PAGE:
17


cover story choosing to forego nipple reconstruction altogether, permanent makeup artists offer 3D areola reconstruction to create the very realistic 3D appearance of a nipple and areola, providing a more natural look for survivors. “Some women come in and they were able to take some skin and bunch it up to try to make a nipple appearance, but it doesn’t have the color of it and some women are just flat completely, so the 3D gives it more dimension and it makes it look more realistic. If you tattoo it correctly, you should have the appearance of seeing not only the areola, but the nipple as well, and have it look defined,” Casanova said. “It makes a lot of difference, especially in your self-esteem,” notes Kathy Cleere, a recent client of Casanova’s. Cleere was first diagnosed with breast cancer in 1991 at 31 yearsold and underwent a lumpectomy, chemotherapy and radiation therapy. However, there was no need for reconstruction at that time. It wasn’t until her breast cancer returned in 2004 when she opted to have a double mastectomy at 44 years-old.

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Through MD Anderson’s cosmetic surgery unit, she received a TRAM Flap surgery – using a section of skin, fat, blood vessels and muscle taken from her lower abdomen – to reconstruct her breasts. The surgeons were able to reconstruct nipples for her and added pigmentation to them, while creating the illusion of areoles, using a very light ink. “They did a good job of reconstructing my breasts…44 is still pretty young, I didn’t want to go the rest of my life without breasts and my husband was very supportive of it,” Cleere said. However, like most tattoos over the years, their work has since faded. “It’s been 17 years and it had faded to where you couldn’t even see it,” Cleere said. After seeing positive references to Casanova’s work online, Cleere contacted the permanent makeup specialist for a touch-up, which only took about 1.5 hours under the needle. “To have them look as natural as possible, it just helps with the healing process, it helps you psychologically and with your self-esteem,” Cleere said.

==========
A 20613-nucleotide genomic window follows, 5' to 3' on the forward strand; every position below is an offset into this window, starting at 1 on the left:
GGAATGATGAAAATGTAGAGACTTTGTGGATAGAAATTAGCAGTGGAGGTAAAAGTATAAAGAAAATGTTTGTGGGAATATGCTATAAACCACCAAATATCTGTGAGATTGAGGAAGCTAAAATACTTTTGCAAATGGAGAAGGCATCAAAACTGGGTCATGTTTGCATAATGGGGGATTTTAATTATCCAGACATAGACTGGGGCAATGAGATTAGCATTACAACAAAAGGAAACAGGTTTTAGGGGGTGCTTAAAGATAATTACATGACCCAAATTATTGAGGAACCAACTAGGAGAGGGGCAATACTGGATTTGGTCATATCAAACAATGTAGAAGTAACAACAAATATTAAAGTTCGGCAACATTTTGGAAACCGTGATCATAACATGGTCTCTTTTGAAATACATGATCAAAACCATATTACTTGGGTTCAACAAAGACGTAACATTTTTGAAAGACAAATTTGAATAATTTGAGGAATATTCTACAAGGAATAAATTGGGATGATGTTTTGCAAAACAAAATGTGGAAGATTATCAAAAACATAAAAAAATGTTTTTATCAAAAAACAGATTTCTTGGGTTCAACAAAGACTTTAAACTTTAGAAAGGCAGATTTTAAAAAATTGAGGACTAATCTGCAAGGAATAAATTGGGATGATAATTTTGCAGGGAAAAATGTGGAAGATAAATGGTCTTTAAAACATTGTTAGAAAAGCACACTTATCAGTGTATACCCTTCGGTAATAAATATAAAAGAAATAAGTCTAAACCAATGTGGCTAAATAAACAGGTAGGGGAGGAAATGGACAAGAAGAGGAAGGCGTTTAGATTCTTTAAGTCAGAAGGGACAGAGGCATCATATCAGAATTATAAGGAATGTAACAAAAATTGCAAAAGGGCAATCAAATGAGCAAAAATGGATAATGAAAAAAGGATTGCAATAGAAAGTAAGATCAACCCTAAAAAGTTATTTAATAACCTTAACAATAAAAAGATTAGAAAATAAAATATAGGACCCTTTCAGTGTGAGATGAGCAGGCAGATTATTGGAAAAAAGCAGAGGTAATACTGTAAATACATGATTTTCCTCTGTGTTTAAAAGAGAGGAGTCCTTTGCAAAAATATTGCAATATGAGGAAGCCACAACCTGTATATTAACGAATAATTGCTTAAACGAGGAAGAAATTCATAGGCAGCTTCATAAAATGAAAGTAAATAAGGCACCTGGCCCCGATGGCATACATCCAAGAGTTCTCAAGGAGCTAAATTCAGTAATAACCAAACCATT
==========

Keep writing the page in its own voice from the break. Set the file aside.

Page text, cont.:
Casanova has always had a heart for breast cancer survivors, especially since finding out about her family history battling the illness. In the past, she and her partner have used their shop to give back, offering cancer ribbon tattoos every October, with the majority of proceeds going to the Huntsville Diamonds Cancer Team. Now, with her completed certification, she’s looking to working with insurance companies to be an out-of-network provider and offer her services through them, while also offering discounts to lower-income individuals who would not normally be able to afford the procedure. “I price my prices pretty reasonable and I will do it on a fluctuating scale. Some people can’t afford to go ahead and spend $400, so I’ve been trying to work with some ladies as far as payment and taking a lot less than I normally would, because giving back has been one of my biggest focuses when it came to the shop,” Casanova said. “Just to see the look on their faces when they have that sense of their femininity back, is just so amazing,” Casanova added.


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recipe

SUGAR FREE CARROT CAKE CUPCAKES By Nellie Palmer